The first thing we will plot is shots from a single match. We have the match from above, so now we can pull the events from this match and split a specific type or event. First we will split the shots from our eventdata set to create a single shot plot.

# Call the event API through the statsbomb package.
eventdata = sb.events(match_id=2275054, split=True)

# Split the shot events from the rest of the data.
shotevents = eventdata['shots']

# Split the location data in to x/y values.
# Location data is provided as a list which is harder to use. 
shotevents[['location_x', 'location_y']] = shotevents['location'].apply(pd.Series)

# Define columns we want to keep further down.
shotCols = ['statsbomb_xg', 'end_location_y', 'end_location_x', 'end_location_z']

# Create a function to split specific columns into values. 
# This function will split the end_location values specifically from 
# the shot column. 
def parse_function(data) -> pd.DataFrame:
    df = pd.DataFrame(data)
    dfcolumns = df.columns
    for i in dfcolumns:
        try:
            df[[str(i) + '_y', str(i) + '_x', str(i) + '_z']] = df[i].apply(pd.Series)
            df = df.drop(i, axis = 1)
        except ValueError:
            pass
    return df
# Run the data through the parse function and keep the columns above.
shot_df = parse_function(shotevents['shot'].apply(pd.Series))
shot_df = shot_df[shotCols]

# Merge the data together in to one dataframe.
shotevents['statsbomb_xg'], shotevents['end_location_x'], shotevents['end_location_y'], shotevents['end_location_z'] = shot_df['statsbomb_xg'], shot_df['end_location_y'], shot_df['end_location_x'], shot_df['end_location_z'] 
shotevents.head(5)
credentials were not supplied. open data access only
idindexperiodtimestampminutesecondtypepossessionpossession_teamplay_patternshotmatch_idunder_pressureoutlocation_xlocation_ystatsbomb_xgend_location_xend_location_yend_location_z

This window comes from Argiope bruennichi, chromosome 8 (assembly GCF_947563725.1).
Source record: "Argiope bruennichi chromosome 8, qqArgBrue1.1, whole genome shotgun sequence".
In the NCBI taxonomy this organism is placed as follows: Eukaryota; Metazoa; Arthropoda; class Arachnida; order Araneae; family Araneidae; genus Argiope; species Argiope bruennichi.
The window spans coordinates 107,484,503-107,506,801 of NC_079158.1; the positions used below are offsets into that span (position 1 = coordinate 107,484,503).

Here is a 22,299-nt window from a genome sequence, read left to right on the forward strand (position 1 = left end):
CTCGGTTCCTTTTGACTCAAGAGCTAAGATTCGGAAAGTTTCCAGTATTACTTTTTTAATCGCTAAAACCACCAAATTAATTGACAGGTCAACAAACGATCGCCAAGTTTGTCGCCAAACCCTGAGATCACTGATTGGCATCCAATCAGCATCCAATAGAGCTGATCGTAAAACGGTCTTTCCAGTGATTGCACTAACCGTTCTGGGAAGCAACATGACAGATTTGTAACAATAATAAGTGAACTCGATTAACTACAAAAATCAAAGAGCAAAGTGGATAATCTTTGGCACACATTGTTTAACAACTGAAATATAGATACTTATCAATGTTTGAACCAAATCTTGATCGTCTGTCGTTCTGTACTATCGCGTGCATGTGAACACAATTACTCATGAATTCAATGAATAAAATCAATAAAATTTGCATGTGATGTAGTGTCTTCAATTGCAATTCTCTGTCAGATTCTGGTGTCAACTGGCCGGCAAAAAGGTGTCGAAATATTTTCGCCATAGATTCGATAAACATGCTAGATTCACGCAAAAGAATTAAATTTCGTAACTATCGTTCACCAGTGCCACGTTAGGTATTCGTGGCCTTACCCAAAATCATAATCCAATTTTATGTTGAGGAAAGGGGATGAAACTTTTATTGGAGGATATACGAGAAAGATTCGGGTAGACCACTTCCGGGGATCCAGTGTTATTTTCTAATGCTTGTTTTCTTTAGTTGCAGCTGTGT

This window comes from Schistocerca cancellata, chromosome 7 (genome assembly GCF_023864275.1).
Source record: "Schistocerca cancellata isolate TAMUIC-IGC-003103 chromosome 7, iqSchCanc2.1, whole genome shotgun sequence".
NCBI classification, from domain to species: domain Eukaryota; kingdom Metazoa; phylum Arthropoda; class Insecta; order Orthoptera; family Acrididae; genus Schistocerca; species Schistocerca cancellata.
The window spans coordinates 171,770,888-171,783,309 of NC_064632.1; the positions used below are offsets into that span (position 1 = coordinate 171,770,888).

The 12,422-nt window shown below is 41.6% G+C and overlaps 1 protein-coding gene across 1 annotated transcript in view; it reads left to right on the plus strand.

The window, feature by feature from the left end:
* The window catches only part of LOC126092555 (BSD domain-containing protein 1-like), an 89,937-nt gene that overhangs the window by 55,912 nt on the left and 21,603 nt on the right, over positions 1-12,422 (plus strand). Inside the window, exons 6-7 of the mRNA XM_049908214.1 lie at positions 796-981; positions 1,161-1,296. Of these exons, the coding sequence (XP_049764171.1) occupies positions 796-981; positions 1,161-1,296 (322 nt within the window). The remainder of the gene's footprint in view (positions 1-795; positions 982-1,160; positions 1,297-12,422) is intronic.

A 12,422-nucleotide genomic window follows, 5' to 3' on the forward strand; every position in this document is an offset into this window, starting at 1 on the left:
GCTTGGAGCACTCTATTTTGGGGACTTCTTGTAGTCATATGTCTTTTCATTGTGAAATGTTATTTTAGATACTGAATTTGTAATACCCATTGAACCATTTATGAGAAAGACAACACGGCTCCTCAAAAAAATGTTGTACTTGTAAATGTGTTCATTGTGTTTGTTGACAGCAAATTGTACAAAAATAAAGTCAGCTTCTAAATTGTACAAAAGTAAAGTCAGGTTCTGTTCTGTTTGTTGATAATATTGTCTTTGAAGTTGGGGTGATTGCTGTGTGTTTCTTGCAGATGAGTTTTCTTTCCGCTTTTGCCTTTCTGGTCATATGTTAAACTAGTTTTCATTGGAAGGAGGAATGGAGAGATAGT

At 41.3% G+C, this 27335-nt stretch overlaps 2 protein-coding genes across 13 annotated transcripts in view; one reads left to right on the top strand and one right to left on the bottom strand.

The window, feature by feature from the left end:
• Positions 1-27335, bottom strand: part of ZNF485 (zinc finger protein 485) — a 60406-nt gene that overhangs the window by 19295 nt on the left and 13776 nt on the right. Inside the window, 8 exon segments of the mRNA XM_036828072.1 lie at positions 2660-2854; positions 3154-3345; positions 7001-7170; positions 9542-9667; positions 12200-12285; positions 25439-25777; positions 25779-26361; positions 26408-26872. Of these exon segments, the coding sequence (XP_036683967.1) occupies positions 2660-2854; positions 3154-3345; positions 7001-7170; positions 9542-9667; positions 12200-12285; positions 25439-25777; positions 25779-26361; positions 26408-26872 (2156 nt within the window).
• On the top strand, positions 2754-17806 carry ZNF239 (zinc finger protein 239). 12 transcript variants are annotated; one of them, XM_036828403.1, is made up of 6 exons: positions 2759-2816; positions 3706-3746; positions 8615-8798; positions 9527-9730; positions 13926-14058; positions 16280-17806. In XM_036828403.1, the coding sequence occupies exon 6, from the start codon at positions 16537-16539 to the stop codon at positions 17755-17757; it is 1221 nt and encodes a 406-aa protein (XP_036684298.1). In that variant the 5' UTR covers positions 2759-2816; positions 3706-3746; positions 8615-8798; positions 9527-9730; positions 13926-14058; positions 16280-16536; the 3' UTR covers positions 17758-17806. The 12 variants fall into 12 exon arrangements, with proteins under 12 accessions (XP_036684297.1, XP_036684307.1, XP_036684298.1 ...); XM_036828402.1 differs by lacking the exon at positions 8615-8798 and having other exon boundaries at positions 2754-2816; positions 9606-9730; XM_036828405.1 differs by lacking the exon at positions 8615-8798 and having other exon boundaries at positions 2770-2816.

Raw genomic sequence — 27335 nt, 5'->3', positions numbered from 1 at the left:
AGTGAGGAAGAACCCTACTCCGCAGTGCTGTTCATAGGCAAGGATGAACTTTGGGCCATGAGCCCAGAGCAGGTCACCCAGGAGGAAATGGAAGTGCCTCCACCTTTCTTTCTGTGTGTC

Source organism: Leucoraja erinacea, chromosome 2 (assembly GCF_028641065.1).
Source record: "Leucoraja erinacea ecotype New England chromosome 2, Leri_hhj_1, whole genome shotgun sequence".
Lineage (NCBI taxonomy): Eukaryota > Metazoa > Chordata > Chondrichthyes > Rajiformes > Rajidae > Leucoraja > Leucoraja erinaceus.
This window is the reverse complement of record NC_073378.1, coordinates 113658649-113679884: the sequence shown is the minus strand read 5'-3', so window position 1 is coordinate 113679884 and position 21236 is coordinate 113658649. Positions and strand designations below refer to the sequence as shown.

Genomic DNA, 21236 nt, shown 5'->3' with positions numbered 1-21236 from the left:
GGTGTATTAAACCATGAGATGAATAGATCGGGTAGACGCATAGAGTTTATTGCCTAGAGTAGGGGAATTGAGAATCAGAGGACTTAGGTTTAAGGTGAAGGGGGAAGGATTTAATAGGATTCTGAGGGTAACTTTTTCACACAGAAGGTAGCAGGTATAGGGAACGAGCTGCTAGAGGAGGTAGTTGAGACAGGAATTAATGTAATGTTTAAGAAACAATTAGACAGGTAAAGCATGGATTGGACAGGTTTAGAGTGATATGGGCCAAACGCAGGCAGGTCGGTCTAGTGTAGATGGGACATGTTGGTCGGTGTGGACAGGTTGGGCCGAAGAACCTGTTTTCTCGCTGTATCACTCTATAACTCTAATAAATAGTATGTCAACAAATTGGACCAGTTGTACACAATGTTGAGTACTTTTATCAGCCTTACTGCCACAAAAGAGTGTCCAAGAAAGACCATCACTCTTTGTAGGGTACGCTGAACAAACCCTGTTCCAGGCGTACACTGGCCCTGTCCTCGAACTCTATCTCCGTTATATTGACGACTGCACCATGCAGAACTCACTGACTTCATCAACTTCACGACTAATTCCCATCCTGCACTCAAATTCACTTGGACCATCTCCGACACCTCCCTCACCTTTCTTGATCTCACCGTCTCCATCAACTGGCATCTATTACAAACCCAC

03a4692e6-631c-47f4-8d34-644531797698115100:03:37.333337Shot10Liverpool WFCFrom Goal Kick{‘one_on_one’: True, ‘statsbomb_xg’: 0.1886289…2275054NaNNaN108.952.30.188629120.028.10.2
1a49554c0-8b60-4eb0-9949-526cfcb6d54e262100:08:22.408822Shot22Brighton & Hove Albion WFCFrom Throw In{‘statsbomb_xg’: 0.007219963, ‘end_location’: …2275054NaNNaN86.556.20.007220117.842.10.2
2de542aa0-a50e-4318-b006-c4fe6cb23b41642100:18:49.1691849Shot48Liverpool WFCFrom Corner{‘statsbomb_xg’: 0.12033855, ‘end_location’: […2275054NaNNaN115.739.10.120339120.038.64.9
36f812987-8b59-42cc-b699-bc9337b6269a705100:20:56.0642056Shot52Liverpool WFCFrom Corner{‘statsbomb_xg’: 0.37038276, ‘end_location’: […2275054NaNNaN113.345.40.370383120.045.10.2
4b4bd0579-da0a-46a0-9669-776989838113870100:27:55.3772755Shot60Liverpool WFCRegular Play{‘statsbomb_xg’: 0.011415341, ‘end_location’: …2275054NaNNaN93.021.30.011415120.045.04.5

5 rows × 27 columns

With our dataset, we had a few steps to work through to get a clean dataframe. For example, our shot column is a dict, meaning we need to parse out these values before we can use them easily in our pitch plots below.

Now we have our values, we can create our shot plot using Matplotlib and mplsoccer libraries.

# Setup the pitch
figsize = (16, 8)
pitch = Pitch(figsize=figsize, tight_layout=False, goal_type='box', pitch_color='#aabb97', line_color='white', stripe_color='#c2d59d', stripe=True)
fig, ax = pitch.draw()

# Store team names
t1name = shotevents.team.iloc[0]
t2name = list(set(shotevents.team.unique()) - set([t1name]))[0]